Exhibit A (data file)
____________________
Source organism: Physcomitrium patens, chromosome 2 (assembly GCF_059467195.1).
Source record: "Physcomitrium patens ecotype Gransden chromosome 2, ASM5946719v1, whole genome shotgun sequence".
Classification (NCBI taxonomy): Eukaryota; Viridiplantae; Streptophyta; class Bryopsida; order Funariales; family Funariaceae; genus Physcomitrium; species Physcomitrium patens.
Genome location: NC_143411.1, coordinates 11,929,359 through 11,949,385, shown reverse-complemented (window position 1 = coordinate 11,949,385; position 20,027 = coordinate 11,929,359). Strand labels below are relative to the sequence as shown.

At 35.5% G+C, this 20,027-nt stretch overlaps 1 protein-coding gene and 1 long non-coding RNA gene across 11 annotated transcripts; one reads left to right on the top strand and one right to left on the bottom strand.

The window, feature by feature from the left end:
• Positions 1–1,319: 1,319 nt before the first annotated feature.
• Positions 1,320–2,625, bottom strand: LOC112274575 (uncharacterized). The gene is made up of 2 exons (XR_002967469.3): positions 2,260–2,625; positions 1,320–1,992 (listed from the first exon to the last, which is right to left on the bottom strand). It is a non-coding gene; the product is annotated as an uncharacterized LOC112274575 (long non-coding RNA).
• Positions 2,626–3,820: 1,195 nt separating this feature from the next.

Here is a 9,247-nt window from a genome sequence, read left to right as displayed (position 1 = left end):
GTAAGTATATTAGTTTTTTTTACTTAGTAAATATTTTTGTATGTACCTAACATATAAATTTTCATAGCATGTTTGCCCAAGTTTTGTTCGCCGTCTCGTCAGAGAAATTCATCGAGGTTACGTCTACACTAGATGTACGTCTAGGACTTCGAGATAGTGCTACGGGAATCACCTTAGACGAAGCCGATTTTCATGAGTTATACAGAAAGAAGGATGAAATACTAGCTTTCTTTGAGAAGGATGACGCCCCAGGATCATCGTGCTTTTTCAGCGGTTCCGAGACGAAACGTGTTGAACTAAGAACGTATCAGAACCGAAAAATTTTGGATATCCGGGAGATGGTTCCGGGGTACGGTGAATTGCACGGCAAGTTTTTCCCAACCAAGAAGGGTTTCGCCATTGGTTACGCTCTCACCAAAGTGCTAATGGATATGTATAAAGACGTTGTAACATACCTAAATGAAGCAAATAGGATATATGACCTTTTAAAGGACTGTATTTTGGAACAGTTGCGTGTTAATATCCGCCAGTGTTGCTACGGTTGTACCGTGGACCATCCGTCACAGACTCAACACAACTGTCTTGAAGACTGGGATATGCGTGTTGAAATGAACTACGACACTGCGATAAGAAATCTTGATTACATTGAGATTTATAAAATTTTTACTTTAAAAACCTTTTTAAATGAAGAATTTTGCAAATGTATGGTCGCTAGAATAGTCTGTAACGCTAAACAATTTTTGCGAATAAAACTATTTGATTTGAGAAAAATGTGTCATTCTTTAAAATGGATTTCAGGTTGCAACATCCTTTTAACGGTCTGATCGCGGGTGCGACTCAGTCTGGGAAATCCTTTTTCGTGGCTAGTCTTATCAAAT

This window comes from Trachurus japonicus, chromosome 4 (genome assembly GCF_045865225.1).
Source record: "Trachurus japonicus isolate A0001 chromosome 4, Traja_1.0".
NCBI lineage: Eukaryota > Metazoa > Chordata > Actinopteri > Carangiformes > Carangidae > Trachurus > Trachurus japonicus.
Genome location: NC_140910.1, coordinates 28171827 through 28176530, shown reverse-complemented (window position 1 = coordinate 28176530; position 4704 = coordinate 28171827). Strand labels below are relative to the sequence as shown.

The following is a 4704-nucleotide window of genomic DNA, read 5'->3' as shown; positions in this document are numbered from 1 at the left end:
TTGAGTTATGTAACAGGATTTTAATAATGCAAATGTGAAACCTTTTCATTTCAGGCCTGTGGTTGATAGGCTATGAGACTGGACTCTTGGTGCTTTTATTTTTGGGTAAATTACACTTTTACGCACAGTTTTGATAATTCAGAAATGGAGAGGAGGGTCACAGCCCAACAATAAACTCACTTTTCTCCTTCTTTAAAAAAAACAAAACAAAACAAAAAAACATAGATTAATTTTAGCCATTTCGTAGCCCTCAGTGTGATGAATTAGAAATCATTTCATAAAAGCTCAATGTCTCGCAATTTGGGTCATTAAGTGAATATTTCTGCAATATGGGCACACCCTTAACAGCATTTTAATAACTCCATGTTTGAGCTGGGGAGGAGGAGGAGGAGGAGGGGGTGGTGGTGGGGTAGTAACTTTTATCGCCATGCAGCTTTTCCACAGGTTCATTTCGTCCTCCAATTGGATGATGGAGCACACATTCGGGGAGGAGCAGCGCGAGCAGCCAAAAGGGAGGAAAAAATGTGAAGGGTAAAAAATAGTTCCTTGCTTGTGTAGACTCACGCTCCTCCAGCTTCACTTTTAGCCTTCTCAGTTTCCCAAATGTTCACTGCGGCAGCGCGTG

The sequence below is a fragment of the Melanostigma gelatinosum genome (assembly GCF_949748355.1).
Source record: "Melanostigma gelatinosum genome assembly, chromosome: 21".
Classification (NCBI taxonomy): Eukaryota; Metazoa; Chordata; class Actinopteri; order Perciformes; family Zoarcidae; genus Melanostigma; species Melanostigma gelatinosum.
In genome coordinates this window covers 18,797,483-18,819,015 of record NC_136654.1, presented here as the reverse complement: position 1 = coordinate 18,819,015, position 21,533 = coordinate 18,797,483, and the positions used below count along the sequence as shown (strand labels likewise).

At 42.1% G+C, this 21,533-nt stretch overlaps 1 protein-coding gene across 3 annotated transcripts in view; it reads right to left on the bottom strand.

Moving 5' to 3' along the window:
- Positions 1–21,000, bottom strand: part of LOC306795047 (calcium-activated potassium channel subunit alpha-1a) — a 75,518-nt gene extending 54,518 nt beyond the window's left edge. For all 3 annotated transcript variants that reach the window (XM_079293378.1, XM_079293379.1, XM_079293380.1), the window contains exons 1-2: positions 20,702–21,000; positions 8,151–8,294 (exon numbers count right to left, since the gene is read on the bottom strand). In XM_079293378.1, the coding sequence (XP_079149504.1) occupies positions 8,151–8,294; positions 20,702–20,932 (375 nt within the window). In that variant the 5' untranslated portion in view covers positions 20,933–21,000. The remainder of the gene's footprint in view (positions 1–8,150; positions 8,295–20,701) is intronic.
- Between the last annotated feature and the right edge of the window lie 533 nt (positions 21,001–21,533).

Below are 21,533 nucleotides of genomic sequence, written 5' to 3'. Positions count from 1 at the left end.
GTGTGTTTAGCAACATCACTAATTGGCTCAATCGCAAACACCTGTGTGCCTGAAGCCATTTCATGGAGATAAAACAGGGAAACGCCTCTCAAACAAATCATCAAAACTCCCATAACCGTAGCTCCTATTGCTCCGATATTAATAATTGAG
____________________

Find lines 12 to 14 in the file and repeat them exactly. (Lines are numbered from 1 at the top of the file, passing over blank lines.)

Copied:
This window comes from Trachurus japonicus, chromosome 4 (genome assembly GCF_045865225.1).
Source record: "Trachurus japonicus isolate A0001 chromosome 4, Traja_1.0".
NCBI lineage: Eukaryota > Metazoa > Chordata > Actinopteri > Carangiformes > Carangidae > Trachurus > Trachurus japonicus.